Cincinnati Art Museum awards Schiele Prize to British artist Gillian Wearing

The conceptual artist is the Prize's third winner; she'll receive it when here for the October opening of her exclusive CAM exhibit.

click to enlarge Portrait of Gillian Wearing - PHOTO: Gillian Wearing
PHOTO: Gillian Wearing
Portrait of Gillian Wearing

Gillian Wearing, the Turner Prize-winning British conceptual artist whose exhibit, Life: Gillian Wearing , will be Cincinnati Art Museum's contribution to October's citywide FotoFocus Biennial, will also receive the museum's Schiele Prize. It will be presented to her by Nathaniel Stein, the museum's Associate Curator of Photography, during a conversation with the artist at 7 p.m. on Oct. 3. Reservations are required at 513-721-ARTS or via cincinnatiartmuseum.org/wearing .


The exhibit, which will be up Oct. 5-Dec. 30, is an exclusive exhibition of Wearing’s lens-based art and includes four new works making their world premiere. Wearing won the Turner Prize in 1997 and was appointed O.B.E. in 2011 for services to art. She is known for "documenting strangers’ thoughts and confessions through film and photography, as well as re-presenting herself as other artists or family members through the use of masks and elaborate staging," the Art Museum says in a press release.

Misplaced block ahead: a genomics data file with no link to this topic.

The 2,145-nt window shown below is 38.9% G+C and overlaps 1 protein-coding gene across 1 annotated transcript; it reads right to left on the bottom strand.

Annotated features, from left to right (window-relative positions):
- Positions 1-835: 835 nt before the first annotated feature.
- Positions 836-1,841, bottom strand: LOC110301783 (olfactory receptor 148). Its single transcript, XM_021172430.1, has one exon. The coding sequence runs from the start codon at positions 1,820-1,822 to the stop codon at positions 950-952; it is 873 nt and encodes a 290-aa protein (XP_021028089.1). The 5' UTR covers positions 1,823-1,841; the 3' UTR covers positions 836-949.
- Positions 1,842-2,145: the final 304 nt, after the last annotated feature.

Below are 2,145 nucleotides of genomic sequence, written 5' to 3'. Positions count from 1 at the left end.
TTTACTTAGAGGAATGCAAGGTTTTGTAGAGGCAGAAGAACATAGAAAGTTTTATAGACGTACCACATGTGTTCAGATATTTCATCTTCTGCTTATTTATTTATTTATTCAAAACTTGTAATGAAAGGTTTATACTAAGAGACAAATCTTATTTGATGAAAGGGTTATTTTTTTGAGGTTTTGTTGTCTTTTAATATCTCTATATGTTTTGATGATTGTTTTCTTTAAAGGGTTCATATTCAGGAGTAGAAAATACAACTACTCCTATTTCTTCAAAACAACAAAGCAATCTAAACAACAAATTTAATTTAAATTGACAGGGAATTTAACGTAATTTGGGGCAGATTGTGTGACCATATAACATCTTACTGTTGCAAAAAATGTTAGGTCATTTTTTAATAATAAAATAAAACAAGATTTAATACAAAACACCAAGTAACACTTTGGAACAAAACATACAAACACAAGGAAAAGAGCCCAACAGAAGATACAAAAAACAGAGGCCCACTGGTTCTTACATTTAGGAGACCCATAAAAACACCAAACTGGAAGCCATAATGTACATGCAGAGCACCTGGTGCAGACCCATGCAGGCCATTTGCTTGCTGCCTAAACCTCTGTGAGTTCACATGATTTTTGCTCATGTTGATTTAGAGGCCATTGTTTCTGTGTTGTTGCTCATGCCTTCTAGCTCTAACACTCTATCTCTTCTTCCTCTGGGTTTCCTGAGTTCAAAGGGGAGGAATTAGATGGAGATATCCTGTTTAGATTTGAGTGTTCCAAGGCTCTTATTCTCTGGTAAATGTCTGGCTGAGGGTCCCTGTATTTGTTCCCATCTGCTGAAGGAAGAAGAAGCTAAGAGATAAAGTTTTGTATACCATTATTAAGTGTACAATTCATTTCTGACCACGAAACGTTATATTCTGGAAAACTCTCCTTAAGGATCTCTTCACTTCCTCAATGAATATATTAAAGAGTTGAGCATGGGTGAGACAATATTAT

The museum also says that Life: Gillian Wearing "will chart new territory in the artist’s engagement with identity, self-revelation and contemporary media culture, exploring tensions between public and private life, the drive to tell our own secrets and know the secrets of others, and the blurry line between documentation and a constructed point of view."

She is the third recipient of the Schiele Prize, which honors the legacy of Marjorie Schiele, a Cincinnati artist whose bequest of the Hanke-Schiele Fund has made the award possible. The other recipients have been Sarah Vanderlip and Anila Quayyum Agha.

Schiele, who passed away in 2008, was Cincinnati-born and educated but lived most of her life in Paris and Monte Carlo. She studied art in France and traveled extensively until she fled from Europe to New York in 1940 due to World War II. In New York, she became a student and assistant to the French painter and writer Amédée Ozenfant, who introduced her to a band of expatriate artists that included Piet Mondrian, Fernand Léger, Marcel Duchamp, Lyonel Feininger and Max Ernst.

Upon returning to France In 1952, she exhibited her paintings in both solo and group exhibitions in. The Schiele Prize is meant to support an exhibition of paintings and sculpture by a living artist. You can read more about her life and prize in this 2013 CityBeat story.

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